California’s Stem Cell Agency: Not a Private Science Club
By John M. Simpson
the Consumer Watchdog
Back in February California's stem cell agency made a big deal of hosting a meeting of the International Stem Cell Forum. Chairman Bob Klein and his colleagues made a point of saying at every opportunity how this demonstrated California's leading role in the worldwide stem cell research community.
That's probably true, but once again stem cell agency leaders acted like they think the California Institute for Regenerative Medicine (CIRM) is a private club, not a public agency. Maybe they were in awe of the scientific style of the Brits who run the ISCF.
At the time of the meeting CIRM declined to say how many of your dollars were being spent to host it. Much worse, the sessions were closed to the public.
Yesterday afternoon Don Gibbons, CIRM chief communications officer, finally told David Jensen of the California Stem Cell Report, that the agency spent $25,912 hosting the two-day event in San Francisco.
At the time of the meeting a CIRM spokeswoman would -- or could -- only say the agency was "paying for the meeting room at the hotel where the meeting is taking place as well as the audio visual set up and possibly some things like copies. We are also paying for 2 dinners (but not alcohol)."
The amount spent actually sounds more or less reasonable, but why CIRM couldn't even provide an estimate last month mystifies me.
What really is of major concern, though, is the fact that these meetings were closed. Supposedly the reason for that is that the ISCF is administered by the UK's Medical Research Council. The ISCF chairman is Sir Leszek Borysiewicz, chief executive of the Medical Research Council (UK). Apparently the scientists on the other side of the Pond just assume the rabble ought not be let in behind the closed doors of their scientific clubs when meeting.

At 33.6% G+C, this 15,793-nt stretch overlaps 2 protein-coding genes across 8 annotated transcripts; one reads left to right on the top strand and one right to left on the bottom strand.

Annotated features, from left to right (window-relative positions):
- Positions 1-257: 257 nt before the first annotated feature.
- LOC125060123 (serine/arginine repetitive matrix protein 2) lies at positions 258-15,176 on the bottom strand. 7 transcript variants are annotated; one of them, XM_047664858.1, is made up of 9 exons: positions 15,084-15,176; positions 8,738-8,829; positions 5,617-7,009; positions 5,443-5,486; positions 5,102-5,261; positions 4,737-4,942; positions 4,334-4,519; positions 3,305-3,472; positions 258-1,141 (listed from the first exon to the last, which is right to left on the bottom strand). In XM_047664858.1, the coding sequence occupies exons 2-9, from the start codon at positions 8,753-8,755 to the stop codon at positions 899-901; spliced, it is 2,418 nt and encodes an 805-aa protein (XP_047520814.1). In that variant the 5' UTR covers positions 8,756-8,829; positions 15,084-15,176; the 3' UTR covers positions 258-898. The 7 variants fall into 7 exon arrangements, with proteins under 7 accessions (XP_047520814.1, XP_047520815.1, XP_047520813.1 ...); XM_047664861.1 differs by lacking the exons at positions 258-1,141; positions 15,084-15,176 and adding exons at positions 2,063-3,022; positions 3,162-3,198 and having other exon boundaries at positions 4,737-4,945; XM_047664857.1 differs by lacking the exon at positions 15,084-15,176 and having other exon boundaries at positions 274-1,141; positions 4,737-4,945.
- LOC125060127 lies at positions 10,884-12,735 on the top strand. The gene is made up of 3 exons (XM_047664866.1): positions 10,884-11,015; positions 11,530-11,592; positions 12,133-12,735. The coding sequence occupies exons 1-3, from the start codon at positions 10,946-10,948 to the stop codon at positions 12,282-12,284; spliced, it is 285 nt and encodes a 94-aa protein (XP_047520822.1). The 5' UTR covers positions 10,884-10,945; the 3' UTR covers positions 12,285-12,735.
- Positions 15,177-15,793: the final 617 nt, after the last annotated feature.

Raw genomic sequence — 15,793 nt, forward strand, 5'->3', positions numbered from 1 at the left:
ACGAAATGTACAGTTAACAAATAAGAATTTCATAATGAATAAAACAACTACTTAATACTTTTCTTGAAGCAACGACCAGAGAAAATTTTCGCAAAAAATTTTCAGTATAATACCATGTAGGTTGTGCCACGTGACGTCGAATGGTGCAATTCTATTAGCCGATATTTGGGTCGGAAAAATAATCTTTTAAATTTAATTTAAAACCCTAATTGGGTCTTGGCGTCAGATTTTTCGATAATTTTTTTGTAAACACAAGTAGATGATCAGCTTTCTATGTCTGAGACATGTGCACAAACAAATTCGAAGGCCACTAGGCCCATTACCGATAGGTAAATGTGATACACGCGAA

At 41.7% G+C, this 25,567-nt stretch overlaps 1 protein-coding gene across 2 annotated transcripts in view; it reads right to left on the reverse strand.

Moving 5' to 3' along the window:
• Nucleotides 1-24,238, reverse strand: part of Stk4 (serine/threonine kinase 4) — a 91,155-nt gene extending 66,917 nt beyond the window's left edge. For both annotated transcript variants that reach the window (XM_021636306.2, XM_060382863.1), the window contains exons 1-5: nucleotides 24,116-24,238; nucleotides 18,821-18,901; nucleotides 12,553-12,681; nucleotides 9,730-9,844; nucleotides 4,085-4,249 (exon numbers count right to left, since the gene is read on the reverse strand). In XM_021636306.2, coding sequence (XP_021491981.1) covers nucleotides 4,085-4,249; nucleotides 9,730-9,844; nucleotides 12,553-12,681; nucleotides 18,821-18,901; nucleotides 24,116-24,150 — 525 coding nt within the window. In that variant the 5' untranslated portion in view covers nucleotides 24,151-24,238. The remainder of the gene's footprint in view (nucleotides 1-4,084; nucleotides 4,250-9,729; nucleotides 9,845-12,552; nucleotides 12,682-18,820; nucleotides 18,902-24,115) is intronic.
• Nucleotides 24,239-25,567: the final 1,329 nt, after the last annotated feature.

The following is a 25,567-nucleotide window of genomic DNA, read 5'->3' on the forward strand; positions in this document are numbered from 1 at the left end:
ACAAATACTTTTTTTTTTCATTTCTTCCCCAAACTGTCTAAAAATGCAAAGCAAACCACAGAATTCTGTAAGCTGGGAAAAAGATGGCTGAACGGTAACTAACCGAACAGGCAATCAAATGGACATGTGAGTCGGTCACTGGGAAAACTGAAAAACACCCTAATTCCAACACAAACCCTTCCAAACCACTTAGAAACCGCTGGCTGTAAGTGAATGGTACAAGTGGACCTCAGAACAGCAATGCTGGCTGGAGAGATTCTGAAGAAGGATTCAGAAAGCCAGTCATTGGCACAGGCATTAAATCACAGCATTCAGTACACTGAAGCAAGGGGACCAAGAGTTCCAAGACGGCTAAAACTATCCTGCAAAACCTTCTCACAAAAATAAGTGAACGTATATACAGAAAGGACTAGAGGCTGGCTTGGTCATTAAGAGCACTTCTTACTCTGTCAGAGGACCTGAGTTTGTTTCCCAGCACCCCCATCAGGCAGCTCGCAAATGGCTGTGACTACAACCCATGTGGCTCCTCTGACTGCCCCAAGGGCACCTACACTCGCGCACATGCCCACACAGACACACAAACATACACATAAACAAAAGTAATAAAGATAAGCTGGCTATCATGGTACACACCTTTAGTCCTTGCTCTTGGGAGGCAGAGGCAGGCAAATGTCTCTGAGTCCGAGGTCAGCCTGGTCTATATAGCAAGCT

CIRM did call a late afternoon telephonic news conference -- about the worst time for any working reporter on a deadline -- only to delay the announced start by half an hour. Then when reporters called in at the newly appointed time, they were kept on hold for at least 20 more minutes.
I guess if you've got a "Sir" in front of you name you can get away with that sort of nonsense. The ISCF actually issued a significant statement:
"The ISCF supports stem cell research using both human embryonic and adult stem cells. The Forum also recognizes that the demonstration of human induced Pluripotent (iPS) cells opens up an exciting area of stem cell research. The technology is at a very early stage however and many questions remained unanswered such as the functional relationship of iPS cells to human embryonic stem cells, both of which are important to moving the entire field of stem cell research toward application and clinical therapies."
The general public, stem cell researchers and advocates would have been far better served had they been able to see how and why that statement was crafted.
Let's invite Sir Leszek and the gang back again, but let's make sure it's to an open meeting next time. In case anybody forgot, our country was founded on the notion that the Brits didn't have it exactly right when it came to governance.
Oh, and about those drinks that CIRM won't spring for. Next time around -- when it's a public meeting -- it will be my shout for pints at the nearest pub.
John M. Simpson writes on many consumer and public policy issues for the Consumer Watchdog, formerly the Foundation for Taxpayer and Consumer Rights. He is a veteran journalist who held top editing positions at international, national and community newspapers. Most recently he was executive editor of Tribune Media Services International, a syndication company. He was previously deputy editor of USA Today and editor of its international edition.